Forensic Fashion
(c) 2006-present R. Macaraeg


>Costume Studies
>>Captain America
SubjectCaptain America
Culture: American pop culture
Setting: Marvel Comics

Context (Event Photos, Primary Sources, Secondary Sources, Field Notes)

* Superheroes 2008 p47
"Superheroes, like jazz, movies, and baseball, are quintessentially American.  Not only do they embody the ideals and values as well as the myths and beliefs of American society, but they also reflect them back in ways that have shaped that society.  Since superheroes, by definition, are avatars of law and order, justice and authority, equality and tolerance, they are concerned primarily with the preservation of the social order.  In the conflict between good and evil, on which traditional superhero narratives are based, the cause for which comics heroes are enlisted is the good fight, which usually involves upholding American utopianism as expressed in the Declaration of Independence and the Constitution.
    "Like most pop-culture phenomena, superhero comics both reflect and respond to real-world social and political conflicts.  During the Golden Age (1938-56), they responded to World War II by co-opting their heroes to fight fascism.  Some, notably Captain America and Wonder Woman, made this fight their entire mission.  In his debut on the cover of Captain America Comics No. 1, March 1941, Captain America, the creation of writer Joe Simon and artist Jack Kirby, is depicted punching Hitler in the face.  Similarly, Wonder Woman, the brainchild of William Moulton Marston, made her cover debut in Sensation Comics No. 1, January 1942, against a montage of Washington buildings including the Capitol and the White House.  Story after story, both heroes battled the Nazis and the 'Japs' (the denigration employed during the war years) with dialogue straight out of Vaudeville."

* Misiroglu ed. 2004 p111
"Captain America may not be the first patriotic superhero -- that title belongs to the Shield -- but he is by far the most enduring and most widely recognized of those wrapped in the red, white, and blue.  Probably more than any other character of the last sixty years, the good Captain has been rendered by artists and writers to reflect the mood of the nation.  In March 1941, Captain America's creators, Joe Simon and Jack Kirby, fashioned his origin after the simplicity of a prewar America: Having been rejected by the army, effete beanpole Steve Rogers volunteers to be a guinea pig for the government's top-secret super soldier serum.  One injection from the brilliant Professor Reinstein and the pale army reject is transformed into the steel-jawed, muscle-rippling Captain America, complete with red-white-and-blue costume, winged mask, chain mail shirt, and starts-and-stripes shield.  His mission is clear: 'We shall call you Captain America, Son!  Because like you -- America shall gain the strength and will to safeguard our shores!'  Reinstein gets shot and his Nazi assassins soon taste the swift, hard knuckles of the nation's newest hero.  In due course, Rogers joins the army, acquires a kid sidekick -- plucky regimental mascot Bucky Barnes -- and embarks on a career of enthusiastic Nazi-bashing."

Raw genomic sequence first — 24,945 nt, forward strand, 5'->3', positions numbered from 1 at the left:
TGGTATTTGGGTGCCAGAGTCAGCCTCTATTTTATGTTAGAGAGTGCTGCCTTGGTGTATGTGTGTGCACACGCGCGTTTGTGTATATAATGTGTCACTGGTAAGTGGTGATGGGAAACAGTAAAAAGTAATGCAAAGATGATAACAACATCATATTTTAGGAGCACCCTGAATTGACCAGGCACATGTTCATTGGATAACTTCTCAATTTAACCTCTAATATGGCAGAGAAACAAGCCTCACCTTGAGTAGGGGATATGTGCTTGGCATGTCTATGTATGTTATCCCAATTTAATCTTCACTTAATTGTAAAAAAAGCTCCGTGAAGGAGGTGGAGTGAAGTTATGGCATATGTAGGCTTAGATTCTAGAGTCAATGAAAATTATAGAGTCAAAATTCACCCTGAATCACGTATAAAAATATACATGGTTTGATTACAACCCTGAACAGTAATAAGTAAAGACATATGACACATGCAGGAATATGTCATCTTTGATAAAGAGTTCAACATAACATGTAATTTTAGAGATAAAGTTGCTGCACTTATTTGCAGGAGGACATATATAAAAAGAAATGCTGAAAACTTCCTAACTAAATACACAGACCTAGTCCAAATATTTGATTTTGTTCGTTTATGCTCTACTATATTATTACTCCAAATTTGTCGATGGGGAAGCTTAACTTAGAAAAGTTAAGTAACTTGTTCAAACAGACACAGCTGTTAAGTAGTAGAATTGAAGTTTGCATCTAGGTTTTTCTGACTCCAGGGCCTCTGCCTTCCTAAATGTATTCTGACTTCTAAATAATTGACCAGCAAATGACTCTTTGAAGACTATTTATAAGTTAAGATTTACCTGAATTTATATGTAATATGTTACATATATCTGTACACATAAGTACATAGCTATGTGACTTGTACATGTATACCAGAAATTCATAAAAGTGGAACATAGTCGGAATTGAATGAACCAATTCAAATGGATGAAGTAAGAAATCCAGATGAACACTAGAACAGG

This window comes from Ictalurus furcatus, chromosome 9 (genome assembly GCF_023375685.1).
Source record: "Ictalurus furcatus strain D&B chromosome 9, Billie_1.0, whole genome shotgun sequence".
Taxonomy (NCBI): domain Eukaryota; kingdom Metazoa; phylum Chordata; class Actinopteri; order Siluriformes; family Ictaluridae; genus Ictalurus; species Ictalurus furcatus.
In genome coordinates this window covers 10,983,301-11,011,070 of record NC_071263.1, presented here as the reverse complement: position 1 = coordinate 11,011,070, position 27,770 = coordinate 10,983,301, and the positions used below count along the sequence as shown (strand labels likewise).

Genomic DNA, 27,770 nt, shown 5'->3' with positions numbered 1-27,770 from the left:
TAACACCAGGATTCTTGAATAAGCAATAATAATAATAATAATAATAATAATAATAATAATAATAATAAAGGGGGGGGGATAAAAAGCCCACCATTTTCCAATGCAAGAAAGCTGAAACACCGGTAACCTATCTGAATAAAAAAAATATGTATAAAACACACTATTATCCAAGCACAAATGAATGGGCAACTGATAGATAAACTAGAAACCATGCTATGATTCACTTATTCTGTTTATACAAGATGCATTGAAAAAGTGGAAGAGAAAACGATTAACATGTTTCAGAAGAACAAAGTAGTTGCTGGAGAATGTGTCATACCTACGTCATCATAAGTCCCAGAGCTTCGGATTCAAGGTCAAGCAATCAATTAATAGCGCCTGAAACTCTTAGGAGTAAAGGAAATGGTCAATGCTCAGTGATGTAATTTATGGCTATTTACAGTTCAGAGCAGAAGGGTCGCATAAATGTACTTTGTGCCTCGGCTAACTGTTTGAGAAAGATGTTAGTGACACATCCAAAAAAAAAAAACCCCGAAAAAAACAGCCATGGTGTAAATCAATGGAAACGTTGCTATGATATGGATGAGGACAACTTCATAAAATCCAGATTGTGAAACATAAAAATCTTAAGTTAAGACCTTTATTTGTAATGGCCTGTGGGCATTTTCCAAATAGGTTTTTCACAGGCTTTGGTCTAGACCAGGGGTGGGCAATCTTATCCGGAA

​* Superheroes 2008 p47
​"Captain America and Wonder Woman, quite literally, wore their flag-waving fervor on their sleeves.  Appropriating and mobilizing the patriotic emotions attendant on their creations, both characters sported red, white, and blue costumes that were composites of the American flag."